Scene from Act III of Hamlet in which King Claudius of Denmark finds himself overwhelmed by guilt at the murder of his elder brother, the late King Hamlet, while watching a play in which a king is similarly murdered by his own blood. The younger Prince Hamlet, who arranged the production of the play to confirm Claudius' guilt in his father's murder, looks on.

Hamlet, Prince of Denmark is a tragedy by William Shakespeare, believed to have been written between 1599 and 1601. It is Shakespeare's longest play and among the most powerful and influential tragedies in the English language, if not all of world literature, and has been translated into dozens of foreign languages.

It tells the story of Hamlet, the eponymous prince, who becomes depressed following the sudden death of his father, also named Hamlet, the King of Denmark. He is further distressed by the remarriage of his mother, Gertrude, to his father's brother Claudius, who also assumed the throne upon Old Hamlet's death.

In the play's first act, Prince Hamlet is visited by his father's ghost. The ghost tells the younger Hamlet that he was murdered by Claudius, who conspired with Gertrude to marry her and assume the throne. The elder Hamlet's ghost demands that his son avenge his murder.

In plotting his revenge against Claudius, Hamlet, apparently having come unhinged (but possibly only pretending to be so as a diversion) kills a number of other characters, including the king's counselor, Polonius (whose daughter, Ophelia, became Hamlet's love interest until Hamlet rejected her and ultimately drove her to suicide), and two former friends from Wittenberg University who were turned by Claudius to spy on Hamlet, Rosencrantz and Guildenstern. Claudius ultimately determines that Hamlet must die, and engineers an assassination attempt at the hands of Polonius' son Laertes (who had led a revolt against Claudius when he learned of Polonius' death and assumed that the king had engineered it) that results in the deaths of Hamlet, Claudius, and nearly all of the play's remaining major characters. The final scene of the play shows the casualties' bodies piled high on the floor of Elsinore Palace.

The question of whether Hamlet was driven to madness by his encounter with his father's ghost or merely pretended to have gone mad to distract his adversaries has been the subject of some lively debate in English literary circles for centuries.

There is a popular but unsubstantiated notion that Francis Bacon, 1st Viscount Saint Alban was the "true" author of Hamlet, if not most or all of the plays commonly attributed to Shakespeare.

Literary comment[]

There are numerous references to Hamlet in the works of Harry Turtledove and Laura Frankos, many of which are included in the list of Shakespearean References in Turtledove's Work. This page should only list the occasions when the play plays an important part in a story itself, and/or the play's content in an alternate history context is slightly different from its OTL form.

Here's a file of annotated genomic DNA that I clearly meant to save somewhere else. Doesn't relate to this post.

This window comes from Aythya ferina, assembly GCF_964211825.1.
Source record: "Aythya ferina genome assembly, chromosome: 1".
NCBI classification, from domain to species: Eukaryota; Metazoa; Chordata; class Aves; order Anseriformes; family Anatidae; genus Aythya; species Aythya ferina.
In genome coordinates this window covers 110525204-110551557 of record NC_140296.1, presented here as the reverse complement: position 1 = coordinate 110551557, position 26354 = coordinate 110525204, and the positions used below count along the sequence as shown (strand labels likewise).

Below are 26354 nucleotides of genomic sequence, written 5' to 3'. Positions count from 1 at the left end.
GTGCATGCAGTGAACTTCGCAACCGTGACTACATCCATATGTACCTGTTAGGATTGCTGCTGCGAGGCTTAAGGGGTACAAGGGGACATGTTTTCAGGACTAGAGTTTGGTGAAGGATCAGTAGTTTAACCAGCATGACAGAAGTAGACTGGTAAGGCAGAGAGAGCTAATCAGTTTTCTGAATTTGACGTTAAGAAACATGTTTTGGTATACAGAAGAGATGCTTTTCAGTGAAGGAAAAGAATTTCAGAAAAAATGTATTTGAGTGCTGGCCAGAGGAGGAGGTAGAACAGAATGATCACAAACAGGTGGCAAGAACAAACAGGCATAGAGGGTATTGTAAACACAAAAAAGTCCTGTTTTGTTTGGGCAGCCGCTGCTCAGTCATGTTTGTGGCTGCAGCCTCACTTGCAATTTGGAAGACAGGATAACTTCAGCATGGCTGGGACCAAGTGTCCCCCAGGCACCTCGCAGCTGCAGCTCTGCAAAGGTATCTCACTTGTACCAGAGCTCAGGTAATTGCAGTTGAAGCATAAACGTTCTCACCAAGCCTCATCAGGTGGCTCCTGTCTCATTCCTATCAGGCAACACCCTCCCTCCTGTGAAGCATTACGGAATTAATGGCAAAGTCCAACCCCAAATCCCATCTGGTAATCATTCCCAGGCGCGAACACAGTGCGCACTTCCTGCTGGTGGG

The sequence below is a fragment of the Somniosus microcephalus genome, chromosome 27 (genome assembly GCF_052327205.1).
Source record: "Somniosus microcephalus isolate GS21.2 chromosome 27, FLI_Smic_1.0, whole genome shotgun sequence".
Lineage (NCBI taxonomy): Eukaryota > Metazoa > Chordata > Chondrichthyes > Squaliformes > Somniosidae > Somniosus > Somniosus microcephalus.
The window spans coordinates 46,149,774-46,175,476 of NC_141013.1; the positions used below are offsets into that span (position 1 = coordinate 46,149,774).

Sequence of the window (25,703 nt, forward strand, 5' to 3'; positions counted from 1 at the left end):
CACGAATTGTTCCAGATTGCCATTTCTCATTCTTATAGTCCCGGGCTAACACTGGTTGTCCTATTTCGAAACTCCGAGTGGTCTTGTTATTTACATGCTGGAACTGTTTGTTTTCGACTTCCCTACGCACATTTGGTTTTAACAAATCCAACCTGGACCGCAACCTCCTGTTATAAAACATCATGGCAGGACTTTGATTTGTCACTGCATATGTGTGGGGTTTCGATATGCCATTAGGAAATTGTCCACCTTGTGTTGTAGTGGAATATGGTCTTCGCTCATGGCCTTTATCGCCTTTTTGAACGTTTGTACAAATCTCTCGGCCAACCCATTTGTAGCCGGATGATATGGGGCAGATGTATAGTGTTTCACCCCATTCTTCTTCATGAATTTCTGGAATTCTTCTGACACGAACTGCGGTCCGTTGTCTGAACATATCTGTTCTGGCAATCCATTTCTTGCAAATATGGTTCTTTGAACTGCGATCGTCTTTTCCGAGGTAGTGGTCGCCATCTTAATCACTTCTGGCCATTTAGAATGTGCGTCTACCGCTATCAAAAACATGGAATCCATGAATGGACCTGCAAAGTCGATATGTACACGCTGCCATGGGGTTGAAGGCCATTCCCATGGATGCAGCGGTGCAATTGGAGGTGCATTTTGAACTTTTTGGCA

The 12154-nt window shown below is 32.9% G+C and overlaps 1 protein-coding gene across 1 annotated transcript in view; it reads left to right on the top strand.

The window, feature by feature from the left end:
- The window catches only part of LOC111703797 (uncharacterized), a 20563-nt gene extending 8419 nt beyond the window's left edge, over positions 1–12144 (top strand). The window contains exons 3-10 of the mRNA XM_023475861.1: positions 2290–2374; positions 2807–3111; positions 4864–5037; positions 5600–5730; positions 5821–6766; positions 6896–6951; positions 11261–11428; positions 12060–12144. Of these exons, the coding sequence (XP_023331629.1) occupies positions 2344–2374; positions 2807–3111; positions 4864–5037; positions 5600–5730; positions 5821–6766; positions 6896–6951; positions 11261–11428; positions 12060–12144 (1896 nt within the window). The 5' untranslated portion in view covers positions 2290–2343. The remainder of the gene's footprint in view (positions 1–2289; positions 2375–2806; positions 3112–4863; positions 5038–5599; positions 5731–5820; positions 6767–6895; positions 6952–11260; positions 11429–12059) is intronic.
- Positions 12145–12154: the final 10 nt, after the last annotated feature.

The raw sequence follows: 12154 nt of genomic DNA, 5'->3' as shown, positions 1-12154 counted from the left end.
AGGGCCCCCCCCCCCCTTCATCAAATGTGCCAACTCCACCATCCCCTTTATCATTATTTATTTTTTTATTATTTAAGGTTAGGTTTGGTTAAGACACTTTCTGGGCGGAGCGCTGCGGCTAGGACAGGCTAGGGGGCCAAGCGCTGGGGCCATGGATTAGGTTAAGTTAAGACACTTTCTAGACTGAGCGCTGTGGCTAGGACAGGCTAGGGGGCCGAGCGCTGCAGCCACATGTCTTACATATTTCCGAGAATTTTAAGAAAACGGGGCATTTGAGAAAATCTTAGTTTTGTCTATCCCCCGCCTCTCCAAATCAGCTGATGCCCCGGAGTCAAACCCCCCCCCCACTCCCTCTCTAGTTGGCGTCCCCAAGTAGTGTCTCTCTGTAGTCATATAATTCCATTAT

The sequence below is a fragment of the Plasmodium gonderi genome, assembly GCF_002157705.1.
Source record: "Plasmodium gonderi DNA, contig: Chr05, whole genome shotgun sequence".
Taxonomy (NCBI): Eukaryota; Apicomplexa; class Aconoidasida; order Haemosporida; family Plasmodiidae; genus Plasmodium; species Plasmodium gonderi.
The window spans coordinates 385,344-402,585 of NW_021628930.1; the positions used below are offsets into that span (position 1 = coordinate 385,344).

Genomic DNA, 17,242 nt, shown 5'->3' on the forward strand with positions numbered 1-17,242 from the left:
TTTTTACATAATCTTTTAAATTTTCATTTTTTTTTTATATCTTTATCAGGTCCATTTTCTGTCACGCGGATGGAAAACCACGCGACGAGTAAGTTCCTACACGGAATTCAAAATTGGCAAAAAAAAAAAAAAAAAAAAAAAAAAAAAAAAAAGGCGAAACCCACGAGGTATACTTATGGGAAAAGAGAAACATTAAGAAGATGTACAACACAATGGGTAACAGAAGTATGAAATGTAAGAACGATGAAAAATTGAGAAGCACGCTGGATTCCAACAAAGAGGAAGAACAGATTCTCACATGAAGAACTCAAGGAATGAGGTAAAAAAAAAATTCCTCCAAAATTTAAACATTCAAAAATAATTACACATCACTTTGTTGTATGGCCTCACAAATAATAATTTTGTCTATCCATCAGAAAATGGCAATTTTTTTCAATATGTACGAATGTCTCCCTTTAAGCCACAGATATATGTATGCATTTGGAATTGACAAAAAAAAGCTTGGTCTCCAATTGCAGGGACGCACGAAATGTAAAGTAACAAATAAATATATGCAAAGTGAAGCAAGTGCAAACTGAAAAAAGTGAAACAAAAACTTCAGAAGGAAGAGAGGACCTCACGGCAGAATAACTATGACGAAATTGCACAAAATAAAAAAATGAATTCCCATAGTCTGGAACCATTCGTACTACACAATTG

Hamlet in The Case of the Toxic Spell Dump[]

Prosciutto was an iconic work of the great playwright Francis Bacon. Among its memorable lines was the observation that "There's a divinity that shapes our ends, rough-hew them how we will."[1]

Literary comment[]

Prosciutto is a type of dish made from pig meat, ergo the pun is prosciutto=ham=Hamlet. The fact that "bacon" is also a type of pig meat adds further depth to the pun.

Hamlet in Ruled Britannia[]

Prince of Denmark was a play written by English playwright William Shakespeare in 1596.[2] It was performed by Lord Westmorland's Men in the years leading up to the English expulsion of the Spanish from England in 1598. The author himself played the role of The Ghost.

The play was wildly popular among English audiences, and was widely considered Shakespeare's greatest work. No less a literary figure than Christopher Marlowe was so impressed by Prince of Denmark that he felt the need to write a new play (Yseult and Tristan) which could rival its greatness--that it put to shame anything Marlowe had previously written.

Hamlet in "We Haven't Got There Yet"[]

In 1606, William Shakespeare was angered to learn that a new play entitled Rosencrantz and Guildenstern Are Dead had borrowed liberally from his own Hamlet. Upon seeing it at The Rose, he came to admire its cleverness.

See Also[]


  1. The Case of the Toxic Spell Dump, p. 270. The quote originally comes from Hamlet's observation in Act 5, Scene II.
  2. See Inconsistencies (Ruled Britannia).